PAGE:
Haunted by Humans – The Book Thief

The Book Thief - Original Poster - from IMDB.com

The Book Thief – Original Poster – from IMDB.com

The Book Thief (2013)

Director: Brian Percival
Writers: Markus Zusak (novel), Michael Petroni (adaptation)
Stars:
 Sophie Nélisse, Geoffrey Rush, Emily Watson

I have been waiting and waiting for this film. It took me three gos to get into the book but once I did I fell in love with everything about it. It is now in my top five of favourite books and I was both excited and anxious about whether the movie would be anywhere as compelling. I wasn’t disappointed in the slightest.

Liesel (Sophie Nélisse) is adopted into a German family just before the start of World War 2. She is inquisitive and quiet and strong. Her life is not easy, she has lost her brother and her mother and now finds herself in a strange home. She is intelligent but illiterate and so her Papa, Hans Hubermann (Geoffrey Rush), teaches her to read and write. Liesel finds her home, her security, and her family in Hans and Rosa Hubermann. And the the war begins. A girl whose mother was a communist, who doesn’t understand why anyone would burn a book, and who holds a secret that can never be told, the Hubermann’s have a Jew in the basement. Max comes to them in the middle of the night, ill and seeking help. Hans has a debt to pay to Max and they give him refuge in their home. But they live in Nazi Germany. A secret this big, a war this loud, there is no escape from the sorrow and pain of  war. Except those small moments, when music, art, and stories are all that remain to keep hope in the air.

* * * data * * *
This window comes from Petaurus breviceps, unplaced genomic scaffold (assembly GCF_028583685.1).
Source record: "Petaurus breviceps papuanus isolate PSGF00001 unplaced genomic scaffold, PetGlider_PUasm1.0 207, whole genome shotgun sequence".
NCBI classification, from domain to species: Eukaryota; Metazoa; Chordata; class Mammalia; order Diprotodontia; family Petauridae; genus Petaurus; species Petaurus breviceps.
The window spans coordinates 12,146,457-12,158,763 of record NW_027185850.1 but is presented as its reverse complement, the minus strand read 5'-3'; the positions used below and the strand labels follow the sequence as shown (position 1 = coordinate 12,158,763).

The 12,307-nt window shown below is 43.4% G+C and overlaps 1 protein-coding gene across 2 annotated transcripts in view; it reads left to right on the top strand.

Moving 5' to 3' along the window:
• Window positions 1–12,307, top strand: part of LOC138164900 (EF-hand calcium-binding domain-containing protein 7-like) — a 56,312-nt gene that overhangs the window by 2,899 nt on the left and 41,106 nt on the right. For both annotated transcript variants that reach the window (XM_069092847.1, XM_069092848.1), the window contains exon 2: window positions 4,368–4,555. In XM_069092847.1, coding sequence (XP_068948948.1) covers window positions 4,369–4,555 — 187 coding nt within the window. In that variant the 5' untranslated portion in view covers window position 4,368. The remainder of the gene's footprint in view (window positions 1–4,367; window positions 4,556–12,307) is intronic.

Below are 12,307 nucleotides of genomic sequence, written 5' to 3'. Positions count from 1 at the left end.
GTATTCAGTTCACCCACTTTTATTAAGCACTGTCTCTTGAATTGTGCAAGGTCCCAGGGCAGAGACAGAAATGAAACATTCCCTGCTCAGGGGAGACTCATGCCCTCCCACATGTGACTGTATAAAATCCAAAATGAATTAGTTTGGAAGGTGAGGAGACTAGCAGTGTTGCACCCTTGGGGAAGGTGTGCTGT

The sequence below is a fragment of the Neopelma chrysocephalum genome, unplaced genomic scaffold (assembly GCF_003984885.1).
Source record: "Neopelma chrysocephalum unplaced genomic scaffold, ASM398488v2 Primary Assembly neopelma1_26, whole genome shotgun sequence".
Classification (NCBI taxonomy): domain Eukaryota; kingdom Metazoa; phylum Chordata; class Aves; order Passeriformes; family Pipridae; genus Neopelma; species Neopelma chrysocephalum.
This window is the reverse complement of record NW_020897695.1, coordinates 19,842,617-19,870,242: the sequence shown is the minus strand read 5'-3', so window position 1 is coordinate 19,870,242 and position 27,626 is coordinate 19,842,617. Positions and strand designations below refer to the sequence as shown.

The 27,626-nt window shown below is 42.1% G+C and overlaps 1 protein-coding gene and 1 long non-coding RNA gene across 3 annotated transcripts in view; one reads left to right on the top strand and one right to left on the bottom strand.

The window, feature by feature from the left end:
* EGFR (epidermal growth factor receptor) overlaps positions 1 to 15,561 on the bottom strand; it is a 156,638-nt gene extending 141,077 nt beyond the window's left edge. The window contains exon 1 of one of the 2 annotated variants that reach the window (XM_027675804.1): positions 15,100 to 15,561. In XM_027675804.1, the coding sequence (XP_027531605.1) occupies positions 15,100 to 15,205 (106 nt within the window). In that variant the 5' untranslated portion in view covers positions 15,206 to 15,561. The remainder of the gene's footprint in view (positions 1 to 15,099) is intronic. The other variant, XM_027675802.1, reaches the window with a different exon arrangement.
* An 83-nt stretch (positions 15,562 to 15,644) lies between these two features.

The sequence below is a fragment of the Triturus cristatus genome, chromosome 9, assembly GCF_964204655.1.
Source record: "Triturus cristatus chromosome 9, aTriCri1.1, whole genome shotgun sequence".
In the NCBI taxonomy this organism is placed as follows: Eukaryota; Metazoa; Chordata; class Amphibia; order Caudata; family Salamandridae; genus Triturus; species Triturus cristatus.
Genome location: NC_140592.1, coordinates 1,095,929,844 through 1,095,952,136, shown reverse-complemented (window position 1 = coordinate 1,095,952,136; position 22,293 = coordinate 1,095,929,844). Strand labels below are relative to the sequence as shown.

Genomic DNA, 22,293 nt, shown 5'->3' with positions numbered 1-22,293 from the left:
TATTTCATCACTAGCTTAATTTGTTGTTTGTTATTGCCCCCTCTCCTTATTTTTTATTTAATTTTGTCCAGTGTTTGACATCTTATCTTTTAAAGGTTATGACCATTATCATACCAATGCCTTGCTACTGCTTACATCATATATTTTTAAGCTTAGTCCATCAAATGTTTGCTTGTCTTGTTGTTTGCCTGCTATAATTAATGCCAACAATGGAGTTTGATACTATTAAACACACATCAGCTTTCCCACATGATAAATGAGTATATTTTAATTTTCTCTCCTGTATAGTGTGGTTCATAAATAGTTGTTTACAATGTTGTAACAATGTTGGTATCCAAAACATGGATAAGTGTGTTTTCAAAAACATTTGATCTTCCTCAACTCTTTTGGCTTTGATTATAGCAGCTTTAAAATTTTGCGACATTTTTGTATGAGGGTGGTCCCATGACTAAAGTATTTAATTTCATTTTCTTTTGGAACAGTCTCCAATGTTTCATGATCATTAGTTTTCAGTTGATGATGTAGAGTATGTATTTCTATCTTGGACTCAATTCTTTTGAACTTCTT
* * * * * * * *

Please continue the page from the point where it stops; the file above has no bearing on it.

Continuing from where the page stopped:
Brian Percival and Michael Petroni have brought Markus Zusak’s book alive in beautiful hues of light and darkness. This film ebbs and flows through the war with intent to give the audience the roller coaster of emotions. The stillness of sorrow juxtaposed with playfulness and laughter. This film made jolt from crying to laughter with the switch of a scene. Beautifully scored and directed, this film is the almost perfect representation of the book on screen.

4/5

Advertisements

Why the director makes all the difference – Zero Dark Thirty

Zero Dark Thirty - Official Poster - from IMDB.com

Zero Dark Thirty – Official Poster – from IMDB.com

Zero Dark Thirty (2013)

Director: Kathryn Bigelow
Writer: Mark Boal
Stars: Jessica Chastain, Joel Edgerton, Chris Pratt

It took over ten years for Osama Bin Laden to be found, captured, and killed. Zero Dark Thirty is a film about how long the journey to finding him was, and how the things the military did to get him were “necessary”.